Now you’re in for a treat because I had the pleasure of interviewing Barbara on a Saturday morning as she fit me into her busy, busy schedule. Truth be told, I was nervous, and I talk for a living, so that’s saying something. As soon as I heard her voice I felt like I was talking to Linda Fairstein’s Alexandra Cooper. I just finished the audiobook of Death Angel last week and Barbara’s voice was still in my head.


Kim: How long have you been narrating audiobooks?

Barbara: Since the 1980s. I lived in England for 14 years and started my career there. My agent asked me to do a 3 hour abridged Harlequin romance and I was hooked…..I loved it. But opportunity didn’t come up again until I came back to the States.

Kim: How many times do you read a book to prepare?

Barbara: Once. But I read it a lot slower than the average person in order to take it all in, the pacing and characters. I once had a fan say I have a phonographic memory, which refers to my ability to remember the voices as they come up in the book. As I begin to work, I rely on that skill and 'bookmarking' to maintain the characterizations.

Kim: How long does it take you to tape an unabridged book?

Barbara: It takes about 2 hours to record one finished hour. I start a book for Audible tomorrow and will be at their studio in midtown from 10 till 4 in the afternoon. With lunch, I should get around 3 finished hours done. Recorded Books is one of the only studios that works in 2 hour increments. My current assignment must be completed in 3 days. 


Kim: Do you have a favorite character?

Barbara: Linda Fairstein’s Detective Mike Chapmanis one of my favorites, Elizabeth Peters’ Emerson and Marla from Diane Mott Davidson’s books.

Barbara then talked to me in Mike Chapman’s voice and then switched to Emerson talking to Amelia Peabody. I was beside myself with glee. It was amazing to hear her change her voice back and forth.  I feel like I know these fictional characters because of her and I could recognize their voices immediately.

Kim:  Speaking of Elizabeth Peters, I feel that her death was such a loss to the writing community.

Barbara: I’m still not over it. I don’t often meet the authors whose book I narrate, but I met her years ago and we became great friends. I’d visit her for a weekend and we enjoyed talking about everything. 

Kim: Do you read for pleasure, and if so, what are some of your recent reads?

Barbara: Yes I do. A few books are Pillars of the Earth by Ken Follett, Devil in the White City by Erik Larson and Forever by Pete Hamill.

Kim: How do you get picked to narrate a book?

Barbara: Sometimes I have to audition just like an actress would for a part in a movie. Sometimes an author will ask for me.

Kim: Do you like narrating a series for an author? I know that I enjoy when a series is narrated by the same person throughout. I like each character’s voice to remain the same.

Barbara: Yes. Doing a series is like getting into a comfy pair of slippers for me.

Kim: What projects are you doing right now?

Barbara: Usually an actor is only as good as her current job and you never know where the next one is coming from. I’ve never been in this position with my life before…. being so busy. I’ve been asked to narrate the new Nevada Barr. I am filming another episode of Orange is the New Black (she plays Miss Rosa) and I am also working on a film.   I have an embarrassment of riches at this moment in my life.

Kim: You can tell just by the way you talk that you are having the time of your life and really enjoy what you do. Not everyone can say that in life.

Barbara: I am very fortunate.  I like to say that I am seducing readers one pair of ears at a time. It’s a personal one on one event to me. It’s just you and me and a bond is created.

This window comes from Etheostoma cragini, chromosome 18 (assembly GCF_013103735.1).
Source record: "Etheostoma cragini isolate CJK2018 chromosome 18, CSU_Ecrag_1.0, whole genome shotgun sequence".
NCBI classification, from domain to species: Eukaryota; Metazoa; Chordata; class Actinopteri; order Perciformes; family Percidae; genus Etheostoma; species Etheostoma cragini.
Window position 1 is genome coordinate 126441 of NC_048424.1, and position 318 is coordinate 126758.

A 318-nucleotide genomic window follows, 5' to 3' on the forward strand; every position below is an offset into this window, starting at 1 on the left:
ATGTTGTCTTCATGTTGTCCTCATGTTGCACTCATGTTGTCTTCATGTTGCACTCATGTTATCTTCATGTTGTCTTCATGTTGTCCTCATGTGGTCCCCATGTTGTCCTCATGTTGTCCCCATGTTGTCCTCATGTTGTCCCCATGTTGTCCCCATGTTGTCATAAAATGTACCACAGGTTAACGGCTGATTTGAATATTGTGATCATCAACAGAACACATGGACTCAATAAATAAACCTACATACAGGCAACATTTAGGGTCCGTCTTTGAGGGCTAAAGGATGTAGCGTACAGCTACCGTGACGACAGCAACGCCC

The audiobook industry has its own awards and Barbara has won her fair share: over 40 Earphone Awards, the latest is for Death Angel, 8 Audie Awards (more than any other female in the nation) and many others. A critic once said, “Barbara is to audiobooks what Meryl Streep is to film.” Now that’s quite a compliment. As I was writing this post I took a break to tool around face book for a few minutes and I see a post from none other than Linda Fairstein who said:

"Just in! The superb Barbara Rosenblat- who has read many of the audio books in this series, just won Audiofiles “Earphones” award for her narration of Death Angel. Way to go Barbara! She is fantastic."

Barbara was very generous with her time and it was amazing to get a glimpse into such a unique world. I hope she continues to entertain and delight us for many years to come. Now I have to go to Netflix and check out Orange is the New Black
Kim Hammond


Tuesday, November 12, 2013

Making A Book Purse: No Sew Method



Sometimes a good short cut is just what you need. Super fast way to turn an old book into a handbag. The key to this short cut is finding a pre-made purse that fits your book. I have a bag full of old books in my car and when we hit thrift shops and estate sales, I know exactly what kind of purse I'm looking for. The purse has to be boxy and book shaped. I love it when they are an exact fit, but like the one below, sometimes close enough is just as good.

Here are the materials needed:

1) A book and a purse that match in size
2) Gorilla Glue (you can use other glues but this is my favorite)
3) An Exacto Knife





Step One:
The first thing you do is liberate the inside pages of the book by carefully cutting the book innards from the cover. Be careful not to cut the book cover, or yourself. I save the inside pages for other crafts. More on that later. 



Step Two: Dot the purse with Gorilla Glue, all over one side. Then quickly fit it into the book cover. Hold until the Gorilla Glue sets, 3-5 minutes to be safe. 



Step Three: Repeat Step Two and glue the other side of the purse to the other side of the book cover. I usually put other books on top until the glue sets. 

It's pretty easy, the only challenge is finding the purse that matches the book at the right price point. Library sales are a great place to find old books.

Here are two more purses I made this way. 


The inside of this book was destroyed, otherwise I would never have pulled it apart.

This inside of this one was also unreadable.